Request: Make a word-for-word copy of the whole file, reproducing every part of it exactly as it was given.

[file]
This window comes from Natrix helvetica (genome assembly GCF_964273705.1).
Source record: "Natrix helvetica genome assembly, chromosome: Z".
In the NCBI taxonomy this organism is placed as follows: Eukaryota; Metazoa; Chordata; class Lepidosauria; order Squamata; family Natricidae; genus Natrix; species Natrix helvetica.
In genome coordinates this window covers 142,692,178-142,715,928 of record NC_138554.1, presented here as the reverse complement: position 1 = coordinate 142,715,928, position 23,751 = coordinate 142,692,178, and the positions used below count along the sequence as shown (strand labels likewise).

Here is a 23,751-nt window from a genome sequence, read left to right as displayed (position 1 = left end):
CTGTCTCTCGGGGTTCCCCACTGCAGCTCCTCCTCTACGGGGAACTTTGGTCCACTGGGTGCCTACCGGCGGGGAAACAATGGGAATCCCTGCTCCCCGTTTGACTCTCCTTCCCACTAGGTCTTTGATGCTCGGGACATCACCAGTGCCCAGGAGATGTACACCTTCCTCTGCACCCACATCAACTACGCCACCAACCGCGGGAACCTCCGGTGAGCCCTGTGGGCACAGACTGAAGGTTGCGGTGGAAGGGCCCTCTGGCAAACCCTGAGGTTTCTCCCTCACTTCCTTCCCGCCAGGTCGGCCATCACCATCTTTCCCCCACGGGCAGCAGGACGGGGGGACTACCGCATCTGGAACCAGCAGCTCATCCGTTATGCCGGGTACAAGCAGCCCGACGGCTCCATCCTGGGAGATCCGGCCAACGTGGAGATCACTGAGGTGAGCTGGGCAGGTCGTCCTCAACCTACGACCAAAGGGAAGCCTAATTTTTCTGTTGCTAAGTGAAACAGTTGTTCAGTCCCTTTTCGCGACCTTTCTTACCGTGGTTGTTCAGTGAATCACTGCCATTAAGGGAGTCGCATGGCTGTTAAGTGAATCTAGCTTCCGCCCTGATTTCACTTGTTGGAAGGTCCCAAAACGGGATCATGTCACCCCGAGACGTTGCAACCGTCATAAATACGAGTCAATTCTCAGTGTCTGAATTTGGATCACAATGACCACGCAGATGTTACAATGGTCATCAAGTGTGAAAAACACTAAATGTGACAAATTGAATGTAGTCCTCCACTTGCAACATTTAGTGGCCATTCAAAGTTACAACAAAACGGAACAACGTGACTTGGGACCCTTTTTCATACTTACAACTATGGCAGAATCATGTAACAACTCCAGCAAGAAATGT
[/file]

This window comes from Natrix helvetica (genome assembly GCF_964273705.1).
Source record: "Natrix helvetica genome assembly, chromosome: Z".
In the NCBI taxonomy this organism is placed as follows: Eukaryota; Metazoa; Chordata; class Lepidosauria; order Squamata; family Natricidae; genus Natrix; species Natrix helvetica.
In genome coordinates this window covers 142,692,178-142,715,928 of record NC_138554.1, presented here as the reverse complement: position 1 = coordinate 142,715,928, position 23,751 = coordinate 142,692,178, and the positions used below count along the sequence as shown (strand labels likewise).

Here is a 23,751-nt window from a genome sequence, read left to right as displayed (position 1 = left end):
CTGTCTCTCGGGGTTCCCCACTGCAGCTCCTCCTCTACGGGGAACTTTGGTCCACTGGGTGCCTACCGGCGGGGAAACAATGGGAATCCCTGCTCCCCGTTTGACTCTCCTTCCCACTAGGTCTTTGATGCTCGGGACATCACCAGTGCCCAGGAGATGTACACCTTCCTCTGCACCCACATCAACTACGCCACCAACCGCGGGAACCTCCGGTGAGCCCTGTGGGCACAGACTGAAGGTTGCGGTGGAAGGGCCCTCTGGCAAACCCTGAGGTTTCTCCCTCACTTCCTTCCCGCCAGGTCGGCCATCACCATCTTTCCCCCACGGGCAGCAGGACGGGGGGACTACCGCATCTGGAACCAGCAGCTCATCCGTTATGCCGGGTACAAGCAGCCCGACGGCTCCATCCTGGGAGATCCGGCCAACGTGGAGATCACTGAGGTGAGCTGGGCAGGTCGTCCTCAACCTACGACCAAAGGGAAGCCTAATTTTTCTGTTGCTAAGTGAAACAGTTGTTCAGTCCCTTTTCGCGACCTTTCTTACCGTGGTTGTTCAGTGAATCACTGCCATTAAGGGAGTCGCATGGCTGTTAAGTGAATCTAGCTTCCGCCCTGATTTCACTTGTTGGAAGGTCCCAAAACGGGATCATGTCACCCCGAGACGTTGCAACCGTCATAAATACGAGTCAATTCTCAGTGTCTGAATTTGGATCACAATGACCACGCAGATGTTACAATGGTCATCAAGTGTGAAAAACACTAAATGTGACAAATTGAATGTAGTCCTCCACTTGCAACATTTAGTGGCCATTCAAAGTTACAACAAAACGGAACAACGTGACTTGGGACCCTTTTTCATACTTACAACTATGGCAGAATCATGTAACAACTCCAGCAAGAAATGT